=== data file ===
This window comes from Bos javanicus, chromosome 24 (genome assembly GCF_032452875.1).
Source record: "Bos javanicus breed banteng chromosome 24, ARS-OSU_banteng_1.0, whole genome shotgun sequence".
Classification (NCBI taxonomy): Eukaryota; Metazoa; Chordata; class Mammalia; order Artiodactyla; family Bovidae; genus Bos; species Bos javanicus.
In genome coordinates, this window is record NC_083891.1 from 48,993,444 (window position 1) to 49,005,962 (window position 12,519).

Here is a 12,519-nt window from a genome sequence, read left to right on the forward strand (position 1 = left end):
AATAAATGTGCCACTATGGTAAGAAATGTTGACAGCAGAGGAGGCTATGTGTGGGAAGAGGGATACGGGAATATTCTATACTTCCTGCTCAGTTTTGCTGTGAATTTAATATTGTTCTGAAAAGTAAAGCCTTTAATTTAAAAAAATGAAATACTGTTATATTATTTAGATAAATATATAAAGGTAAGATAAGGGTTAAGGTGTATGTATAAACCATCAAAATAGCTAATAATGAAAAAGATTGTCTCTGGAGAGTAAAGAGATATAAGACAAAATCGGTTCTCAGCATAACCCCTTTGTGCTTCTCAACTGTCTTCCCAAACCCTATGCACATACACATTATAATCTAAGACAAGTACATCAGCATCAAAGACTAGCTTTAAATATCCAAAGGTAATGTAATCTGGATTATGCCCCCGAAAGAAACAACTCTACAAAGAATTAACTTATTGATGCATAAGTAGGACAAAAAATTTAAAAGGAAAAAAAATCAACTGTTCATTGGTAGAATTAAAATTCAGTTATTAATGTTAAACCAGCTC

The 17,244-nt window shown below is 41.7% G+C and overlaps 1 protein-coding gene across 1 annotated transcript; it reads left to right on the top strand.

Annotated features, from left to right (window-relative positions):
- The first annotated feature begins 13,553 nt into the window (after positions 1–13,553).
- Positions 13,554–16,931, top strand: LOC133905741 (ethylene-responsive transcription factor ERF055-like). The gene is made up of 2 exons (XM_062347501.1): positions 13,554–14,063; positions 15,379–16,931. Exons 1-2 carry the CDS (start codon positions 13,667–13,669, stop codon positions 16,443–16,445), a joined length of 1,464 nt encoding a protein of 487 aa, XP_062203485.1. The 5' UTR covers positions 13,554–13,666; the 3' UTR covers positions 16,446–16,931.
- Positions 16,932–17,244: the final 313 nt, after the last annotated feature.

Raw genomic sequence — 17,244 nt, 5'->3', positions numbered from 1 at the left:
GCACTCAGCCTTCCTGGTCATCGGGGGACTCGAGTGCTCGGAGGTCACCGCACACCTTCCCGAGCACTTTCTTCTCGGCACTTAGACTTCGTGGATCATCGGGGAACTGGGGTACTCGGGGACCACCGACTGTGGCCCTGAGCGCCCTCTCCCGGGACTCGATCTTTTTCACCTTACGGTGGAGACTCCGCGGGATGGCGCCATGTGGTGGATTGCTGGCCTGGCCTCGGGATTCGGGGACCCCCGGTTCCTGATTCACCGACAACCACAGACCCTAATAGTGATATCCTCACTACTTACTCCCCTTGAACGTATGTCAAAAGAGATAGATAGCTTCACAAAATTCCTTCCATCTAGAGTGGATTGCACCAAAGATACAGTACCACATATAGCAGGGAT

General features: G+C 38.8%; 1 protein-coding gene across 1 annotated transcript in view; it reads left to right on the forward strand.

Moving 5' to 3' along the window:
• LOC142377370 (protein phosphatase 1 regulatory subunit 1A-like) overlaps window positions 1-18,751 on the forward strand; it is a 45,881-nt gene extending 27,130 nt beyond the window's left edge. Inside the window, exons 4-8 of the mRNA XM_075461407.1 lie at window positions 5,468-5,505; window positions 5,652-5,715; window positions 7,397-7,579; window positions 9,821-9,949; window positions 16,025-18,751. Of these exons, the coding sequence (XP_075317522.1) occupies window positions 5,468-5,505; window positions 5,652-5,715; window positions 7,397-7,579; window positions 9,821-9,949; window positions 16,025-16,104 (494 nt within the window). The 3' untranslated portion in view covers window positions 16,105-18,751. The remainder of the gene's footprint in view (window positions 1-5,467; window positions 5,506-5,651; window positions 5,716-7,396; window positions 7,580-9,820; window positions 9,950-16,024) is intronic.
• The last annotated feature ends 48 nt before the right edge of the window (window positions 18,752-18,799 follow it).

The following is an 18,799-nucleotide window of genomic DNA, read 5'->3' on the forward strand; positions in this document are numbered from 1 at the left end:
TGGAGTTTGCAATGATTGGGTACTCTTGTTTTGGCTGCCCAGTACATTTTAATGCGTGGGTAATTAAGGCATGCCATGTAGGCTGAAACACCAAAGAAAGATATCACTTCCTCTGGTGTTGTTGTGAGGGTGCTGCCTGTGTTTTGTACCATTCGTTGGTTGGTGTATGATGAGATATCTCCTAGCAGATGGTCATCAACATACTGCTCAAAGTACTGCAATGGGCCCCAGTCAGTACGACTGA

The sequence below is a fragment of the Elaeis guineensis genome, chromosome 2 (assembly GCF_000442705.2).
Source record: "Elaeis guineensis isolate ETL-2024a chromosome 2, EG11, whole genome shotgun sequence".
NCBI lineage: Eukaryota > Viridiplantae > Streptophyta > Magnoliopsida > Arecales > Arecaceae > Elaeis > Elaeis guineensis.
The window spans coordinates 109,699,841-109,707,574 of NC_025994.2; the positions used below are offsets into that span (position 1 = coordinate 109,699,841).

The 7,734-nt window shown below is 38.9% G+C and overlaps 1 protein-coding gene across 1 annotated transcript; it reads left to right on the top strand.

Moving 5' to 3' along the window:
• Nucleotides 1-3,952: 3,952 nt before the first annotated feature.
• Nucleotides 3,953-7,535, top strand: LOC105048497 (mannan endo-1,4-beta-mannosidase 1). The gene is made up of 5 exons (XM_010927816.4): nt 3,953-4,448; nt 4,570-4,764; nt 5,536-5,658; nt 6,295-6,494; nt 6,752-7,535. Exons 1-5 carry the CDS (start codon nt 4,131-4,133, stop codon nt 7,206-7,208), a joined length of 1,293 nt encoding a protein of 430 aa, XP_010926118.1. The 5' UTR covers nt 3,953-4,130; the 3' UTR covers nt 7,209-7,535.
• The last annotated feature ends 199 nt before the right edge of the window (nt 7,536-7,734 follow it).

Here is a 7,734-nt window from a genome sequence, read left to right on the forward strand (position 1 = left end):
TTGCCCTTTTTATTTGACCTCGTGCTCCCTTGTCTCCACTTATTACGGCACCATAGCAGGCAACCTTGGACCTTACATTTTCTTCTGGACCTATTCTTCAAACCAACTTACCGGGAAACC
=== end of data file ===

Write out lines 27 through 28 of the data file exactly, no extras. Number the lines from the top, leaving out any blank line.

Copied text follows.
• Nucleotides 3,953-7,535, top strand: LOC105048497 (mannan endo-1,4-beta-mannosidase 1). The gene is made up of 5 exons (XM_010927816.4): nt 3,953-4,448; nt 4,570-4,764; nt 5,536-5,658; nt 6,295-6,494; nt 6,752-7,535. Exons 1-5 carry the CDS (start codon nt 4,131-4,133, stop codon nt 7,206-7,208), a joined length of 1,293 nt encoding a protein of 430 aa, XP_010926118.1. The 5' UTR covers nt 3,953-4,130; the 3' UTR covers nt 7,209-7,535.
• The last annotated feature ends 199 nt before the right edge of the window (nt 7,536-7,734 follow it).